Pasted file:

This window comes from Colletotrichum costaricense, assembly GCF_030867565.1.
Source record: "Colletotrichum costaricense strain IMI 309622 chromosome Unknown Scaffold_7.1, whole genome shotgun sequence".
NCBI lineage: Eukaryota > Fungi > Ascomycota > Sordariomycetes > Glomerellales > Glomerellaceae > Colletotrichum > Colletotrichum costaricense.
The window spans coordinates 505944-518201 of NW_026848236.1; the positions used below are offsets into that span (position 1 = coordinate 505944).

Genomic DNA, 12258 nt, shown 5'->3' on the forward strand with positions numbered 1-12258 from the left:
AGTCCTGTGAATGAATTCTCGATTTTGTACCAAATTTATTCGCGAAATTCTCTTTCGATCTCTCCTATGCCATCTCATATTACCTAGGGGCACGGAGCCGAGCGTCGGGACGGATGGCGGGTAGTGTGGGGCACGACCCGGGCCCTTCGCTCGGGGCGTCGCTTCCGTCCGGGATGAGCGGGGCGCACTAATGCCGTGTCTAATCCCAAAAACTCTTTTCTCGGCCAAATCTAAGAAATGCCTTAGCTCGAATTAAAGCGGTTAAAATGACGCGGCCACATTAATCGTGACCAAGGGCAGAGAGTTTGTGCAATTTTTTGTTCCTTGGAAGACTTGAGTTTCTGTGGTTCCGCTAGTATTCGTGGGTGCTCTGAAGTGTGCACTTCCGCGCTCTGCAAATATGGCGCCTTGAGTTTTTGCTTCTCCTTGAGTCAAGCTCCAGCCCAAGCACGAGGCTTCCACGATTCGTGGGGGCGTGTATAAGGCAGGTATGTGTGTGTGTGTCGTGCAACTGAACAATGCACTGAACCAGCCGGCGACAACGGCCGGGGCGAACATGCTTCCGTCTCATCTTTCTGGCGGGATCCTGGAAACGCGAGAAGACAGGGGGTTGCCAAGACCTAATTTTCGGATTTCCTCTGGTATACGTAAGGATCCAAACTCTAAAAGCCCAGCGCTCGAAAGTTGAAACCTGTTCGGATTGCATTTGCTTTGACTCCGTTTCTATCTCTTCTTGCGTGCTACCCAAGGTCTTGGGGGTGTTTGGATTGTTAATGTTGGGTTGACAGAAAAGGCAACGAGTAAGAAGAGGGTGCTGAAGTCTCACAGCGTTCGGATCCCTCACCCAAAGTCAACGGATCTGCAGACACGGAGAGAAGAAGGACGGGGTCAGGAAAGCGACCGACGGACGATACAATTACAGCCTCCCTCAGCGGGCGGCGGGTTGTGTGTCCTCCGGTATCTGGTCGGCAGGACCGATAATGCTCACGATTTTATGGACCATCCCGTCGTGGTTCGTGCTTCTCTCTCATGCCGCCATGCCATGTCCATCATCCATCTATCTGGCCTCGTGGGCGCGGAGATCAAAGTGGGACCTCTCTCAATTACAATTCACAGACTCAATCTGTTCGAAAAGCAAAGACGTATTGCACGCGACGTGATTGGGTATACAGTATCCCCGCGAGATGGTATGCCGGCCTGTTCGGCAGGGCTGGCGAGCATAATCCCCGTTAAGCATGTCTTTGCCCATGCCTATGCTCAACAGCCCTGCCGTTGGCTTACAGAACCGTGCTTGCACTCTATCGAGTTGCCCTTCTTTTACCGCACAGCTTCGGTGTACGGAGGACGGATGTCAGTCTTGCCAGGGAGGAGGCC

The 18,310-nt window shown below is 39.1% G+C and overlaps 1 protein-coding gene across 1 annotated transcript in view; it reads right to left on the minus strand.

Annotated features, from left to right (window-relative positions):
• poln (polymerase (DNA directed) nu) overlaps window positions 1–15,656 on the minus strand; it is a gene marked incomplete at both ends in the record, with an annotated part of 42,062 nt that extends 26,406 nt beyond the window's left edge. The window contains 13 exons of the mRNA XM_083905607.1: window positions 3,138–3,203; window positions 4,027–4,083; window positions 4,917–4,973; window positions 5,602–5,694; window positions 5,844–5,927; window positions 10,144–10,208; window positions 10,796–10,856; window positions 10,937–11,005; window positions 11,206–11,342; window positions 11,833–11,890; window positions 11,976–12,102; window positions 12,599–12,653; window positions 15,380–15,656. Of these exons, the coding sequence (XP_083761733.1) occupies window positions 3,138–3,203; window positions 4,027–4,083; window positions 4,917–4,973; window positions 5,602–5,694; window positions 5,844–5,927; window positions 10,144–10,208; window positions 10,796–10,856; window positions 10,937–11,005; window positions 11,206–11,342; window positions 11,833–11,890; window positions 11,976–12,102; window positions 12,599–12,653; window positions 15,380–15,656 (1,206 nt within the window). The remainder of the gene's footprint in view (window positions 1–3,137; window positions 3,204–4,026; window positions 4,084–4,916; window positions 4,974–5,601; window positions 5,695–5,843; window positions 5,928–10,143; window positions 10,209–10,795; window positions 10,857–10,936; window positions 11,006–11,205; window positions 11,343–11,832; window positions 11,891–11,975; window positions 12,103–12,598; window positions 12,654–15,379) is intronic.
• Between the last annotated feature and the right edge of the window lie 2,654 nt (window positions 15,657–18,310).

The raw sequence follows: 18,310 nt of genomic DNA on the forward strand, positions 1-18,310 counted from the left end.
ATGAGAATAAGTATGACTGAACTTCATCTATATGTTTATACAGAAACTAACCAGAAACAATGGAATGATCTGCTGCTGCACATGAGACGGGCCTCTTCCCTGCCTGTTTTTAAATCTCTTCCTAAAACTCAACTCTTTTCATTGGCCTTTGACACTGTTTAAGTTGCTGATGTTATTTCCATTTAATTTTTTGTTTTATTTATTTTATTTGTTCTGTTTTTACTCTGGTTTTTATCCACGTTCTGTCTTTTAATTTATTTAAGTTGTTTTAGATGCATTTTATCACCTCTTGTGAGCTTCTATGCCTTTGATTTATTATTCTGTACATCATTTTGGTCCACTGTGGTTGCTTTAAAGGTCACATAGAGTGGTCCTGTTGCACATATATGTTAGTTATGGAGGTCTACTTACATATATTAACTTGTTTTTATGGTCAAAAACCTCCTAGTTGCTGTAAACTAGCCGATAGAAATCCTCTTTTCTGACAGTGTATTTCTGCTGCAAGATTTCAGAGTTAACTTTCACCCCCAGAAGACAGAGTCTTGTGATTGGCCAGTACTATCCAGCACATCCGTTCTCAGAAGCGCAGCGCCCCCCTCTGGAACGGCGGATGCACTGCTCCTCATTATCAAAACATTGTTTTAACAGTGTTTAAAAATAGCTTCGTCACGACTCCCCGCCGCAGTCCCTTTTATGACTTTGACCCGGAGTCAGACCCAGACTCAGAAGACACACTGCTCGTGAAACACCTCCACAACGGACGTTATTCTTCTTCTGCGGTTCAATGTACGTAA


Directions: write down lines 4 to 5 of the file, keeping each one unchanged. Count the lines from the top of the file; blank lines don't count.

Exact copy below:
The window spans coordinates 505944-518201 of NW_026848236.1; the positions used below are offsets into that span (position 1 = coordinate 505944).

Genomic DNA, 12258 nt, shown 5'->3' on the forward strand with positions numbered 1-12258 from the left: